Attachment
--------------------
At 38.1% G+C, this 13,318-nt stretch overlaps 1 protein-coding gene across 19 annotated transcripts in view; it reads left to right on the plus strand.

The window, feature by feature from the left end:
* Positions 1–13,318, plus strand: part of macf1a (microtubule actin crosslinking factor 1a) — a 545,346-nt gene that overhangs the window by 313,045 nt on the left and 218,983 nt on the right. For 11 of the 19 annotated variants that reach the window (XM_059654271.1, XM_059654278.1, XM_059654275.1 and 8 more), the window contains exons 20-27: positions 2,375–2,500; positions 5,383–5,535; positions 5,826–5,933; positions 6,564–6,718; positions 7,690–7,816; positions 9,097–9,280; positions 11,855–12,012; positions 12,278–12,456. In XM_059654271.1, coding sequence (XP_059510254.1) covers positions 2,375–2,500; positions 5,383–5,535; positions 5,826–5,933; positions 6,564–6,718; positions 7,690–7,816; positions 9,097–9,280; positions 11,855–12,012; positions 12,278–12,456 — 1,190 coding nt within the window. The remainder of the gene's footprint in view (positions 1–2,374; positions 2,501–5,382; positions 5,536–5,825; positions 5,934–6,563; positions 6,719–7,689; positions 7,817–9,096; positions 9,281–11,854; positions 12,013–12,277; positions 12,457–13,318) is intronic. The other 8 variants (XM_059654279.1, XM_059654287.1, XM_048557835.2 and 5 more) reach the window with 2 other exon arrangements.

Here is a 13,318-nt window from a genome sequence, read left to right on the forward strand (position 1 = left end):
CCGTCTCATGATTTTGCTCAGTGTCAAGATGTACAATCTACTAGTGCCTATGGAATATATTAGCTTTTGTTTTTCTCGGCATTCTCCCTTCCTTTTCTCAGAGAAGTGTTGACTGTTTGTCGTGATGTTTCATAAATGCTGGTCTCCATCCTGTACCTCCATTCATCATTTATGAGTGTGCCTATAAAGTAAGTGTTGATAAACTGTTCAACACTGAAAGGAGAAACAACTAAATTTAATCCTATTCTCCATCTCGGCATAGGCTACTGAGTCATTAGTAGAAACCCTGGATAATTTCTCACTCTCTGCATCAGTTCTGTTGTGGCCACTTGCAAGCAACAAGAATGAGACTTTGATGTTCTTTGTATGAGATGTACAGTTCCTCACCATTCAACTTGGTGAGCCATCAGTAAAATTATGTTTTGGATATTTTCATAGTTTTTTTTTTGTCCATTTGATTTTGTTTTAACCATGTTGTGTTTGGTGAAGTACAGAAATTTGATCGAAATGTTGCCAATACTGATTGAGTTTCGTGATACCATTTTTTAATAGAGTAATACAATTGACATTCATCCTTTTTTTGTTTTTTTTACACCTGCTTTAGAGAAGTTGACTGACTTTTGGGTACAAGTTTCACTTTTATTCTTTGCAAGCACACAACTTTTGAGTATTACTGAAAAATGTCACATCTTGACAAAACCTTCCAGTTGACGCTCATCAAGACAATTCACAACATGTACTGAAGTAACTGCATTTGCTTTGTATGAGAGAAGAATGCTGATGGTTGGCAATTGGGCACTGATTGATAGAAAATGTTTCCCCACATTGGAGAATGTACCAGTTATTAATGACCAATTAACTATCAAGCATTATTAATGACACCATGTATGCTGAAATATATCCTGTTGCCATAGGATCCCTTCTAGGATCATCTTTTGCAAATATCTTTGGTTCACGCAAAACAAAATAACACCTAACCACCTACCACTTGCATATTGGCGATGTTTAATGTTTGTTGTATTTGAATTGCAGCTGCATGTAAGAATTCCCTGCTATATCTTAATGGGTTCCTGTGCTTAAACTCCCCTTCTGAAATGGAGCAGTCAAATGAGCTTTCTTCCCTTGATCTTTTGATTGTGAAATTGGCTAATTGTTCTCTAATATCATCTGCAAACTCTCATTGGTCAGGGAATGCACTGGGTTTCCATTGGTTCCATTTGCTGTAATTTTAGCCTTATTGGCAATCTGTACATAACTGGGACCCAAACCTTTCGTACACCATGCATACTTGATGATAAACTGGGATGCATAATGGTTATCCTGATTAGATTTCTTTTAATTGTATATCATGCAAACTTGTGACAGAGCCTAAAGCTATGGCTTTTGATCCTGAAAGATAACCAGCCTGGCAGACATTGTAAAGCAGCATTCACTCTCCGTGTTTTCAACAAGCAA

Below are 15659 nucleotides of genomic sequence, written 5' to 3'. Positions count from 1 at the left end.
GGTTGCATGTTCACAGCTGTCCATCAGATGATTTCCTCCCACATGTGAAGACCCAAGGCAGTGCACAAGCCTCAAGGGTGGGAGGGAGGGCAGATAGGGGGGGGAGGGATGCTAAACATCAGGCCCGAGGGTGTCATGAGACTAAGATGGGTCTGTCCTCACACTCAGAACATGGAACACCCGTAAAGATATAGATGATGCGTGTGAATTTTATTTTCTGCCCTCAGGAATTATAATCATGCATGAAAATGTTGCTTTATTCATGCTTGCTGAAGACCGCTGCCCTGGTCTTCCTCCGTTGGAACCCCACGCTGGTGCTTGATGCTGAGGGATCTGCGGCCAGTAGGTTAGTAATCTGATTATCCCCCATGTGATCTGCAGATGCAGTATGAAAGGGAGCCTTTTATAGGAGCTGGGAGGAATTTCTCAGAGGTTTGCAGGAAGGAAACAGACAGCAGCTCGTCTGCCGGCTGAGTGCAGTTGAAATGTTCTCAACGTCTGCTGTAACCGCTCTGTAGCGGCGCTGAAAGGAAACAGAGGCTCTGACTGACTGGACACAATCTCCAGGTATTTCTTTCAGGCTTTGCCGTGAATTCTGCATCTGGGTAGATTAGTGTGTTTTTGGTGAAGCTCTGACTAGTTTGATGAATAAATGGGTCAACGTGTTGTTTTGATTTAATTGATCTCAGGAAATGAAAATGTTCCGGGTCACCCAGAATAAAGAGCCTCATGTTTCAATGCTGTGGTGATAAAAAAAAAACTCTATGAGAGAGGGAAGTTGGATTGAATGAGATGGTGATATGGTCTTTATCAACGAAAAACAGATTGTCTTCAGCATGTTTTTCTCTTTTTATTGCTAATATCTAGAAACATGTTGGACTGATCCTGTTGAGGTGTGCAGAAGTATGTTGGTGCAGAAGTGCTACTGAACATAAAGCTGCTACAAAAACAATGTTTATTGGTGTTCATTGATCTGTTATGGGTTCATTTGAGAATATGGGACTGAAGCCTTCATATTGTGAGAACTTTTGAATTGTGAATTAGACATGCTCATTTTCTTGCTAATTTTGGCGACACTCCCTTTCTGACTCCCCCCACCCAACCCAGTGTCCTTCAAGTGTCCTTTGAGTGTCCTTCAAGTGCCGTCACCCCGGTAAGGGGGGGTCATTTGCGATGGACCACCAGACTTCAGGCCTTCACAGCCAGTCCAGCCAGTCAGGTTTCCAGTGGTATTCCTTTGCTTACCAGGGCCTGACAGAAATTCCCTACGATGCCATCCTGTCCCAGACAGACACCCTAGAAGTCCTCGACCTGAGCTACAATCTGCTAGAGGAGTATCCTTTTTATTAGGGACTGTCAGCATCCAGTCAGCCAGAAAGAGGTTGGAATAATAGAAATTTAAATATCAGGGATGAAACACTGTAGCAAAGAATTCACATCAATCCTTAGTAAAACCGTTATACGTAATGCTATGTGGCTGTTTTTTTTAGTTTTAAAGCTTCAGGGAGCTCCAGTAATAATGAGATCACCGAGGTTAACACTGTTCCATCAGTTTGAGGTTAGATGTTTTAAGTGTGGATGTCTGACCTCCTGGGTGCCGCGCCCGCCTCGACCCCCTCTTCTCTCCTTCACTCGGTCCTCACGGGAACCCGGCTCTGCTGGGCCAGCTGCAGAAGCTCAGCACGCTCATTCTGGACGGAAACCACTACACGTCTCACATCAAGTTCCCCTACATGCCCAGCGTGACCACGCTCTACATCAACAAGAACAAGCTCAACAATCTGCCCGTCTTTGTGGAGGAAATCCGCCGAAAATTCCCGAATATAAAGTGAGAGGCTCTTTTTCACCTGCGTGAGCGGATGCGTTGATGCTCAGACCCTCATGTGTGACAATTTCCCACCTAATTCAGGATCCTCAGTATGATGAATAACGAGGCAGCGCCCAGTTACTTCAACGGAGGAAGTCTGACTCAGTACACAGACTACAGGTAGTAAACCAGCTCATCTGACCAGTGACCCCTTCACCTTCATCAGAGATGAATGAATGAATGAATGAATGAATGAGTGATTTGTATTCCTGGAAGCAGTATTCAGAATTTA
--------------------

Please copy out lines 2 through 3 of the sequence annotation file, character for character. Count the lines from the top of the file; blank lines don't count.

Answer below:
The window, feature by feature from the left end:
* Positions 1–13,318, plus strand: part of macf1a (microtubule actin crosslinking factor 1a) — a 545,346-nt gene that overhangs the window by 313,045 nt on the left and 218,983 nt on the right. For 11 of the 19 annotated variants that reach the window (XM_059654271.1, XM_059654278.1, XM_059654275.1 and 8 more), the window contains exons 20-27: positions 2,375–2,500; positions 5,383–5,535; positions 5,826–5,933; positions 6,564–6,718; positions 7,690–7,816; positions 9,097–9,280; positions 11,855–12,012; positions 12,278–12,456. In XM_059654271.1, coding sequence (XP_059510254.1) covers positions 2,375–2,500; positions 5,383–5,535; positions 5,826–5,933; positions 6,564–6,718; positions 7,690–7,816; positions 9,097–9,280; positions 11,855–12,012; positions 12,278–12,456 — 1,190 coding nt within the window. The remainder of the gene's footprint in view (positions 1–2,374; positions 2,501–5,382; positions 5,536–5,825; positions 5,934–6,563; positions 6,719–7,689; positions 7,817–9,096; positions 9,281–11,854; positions 12,013–12,277; positions 12,457–13,318) is intronic. The other 8 variants (XM_059654279.1, XM_059654287.1, XM_048557835.2 and 5 more) reach the window with 2 other exon arrangements.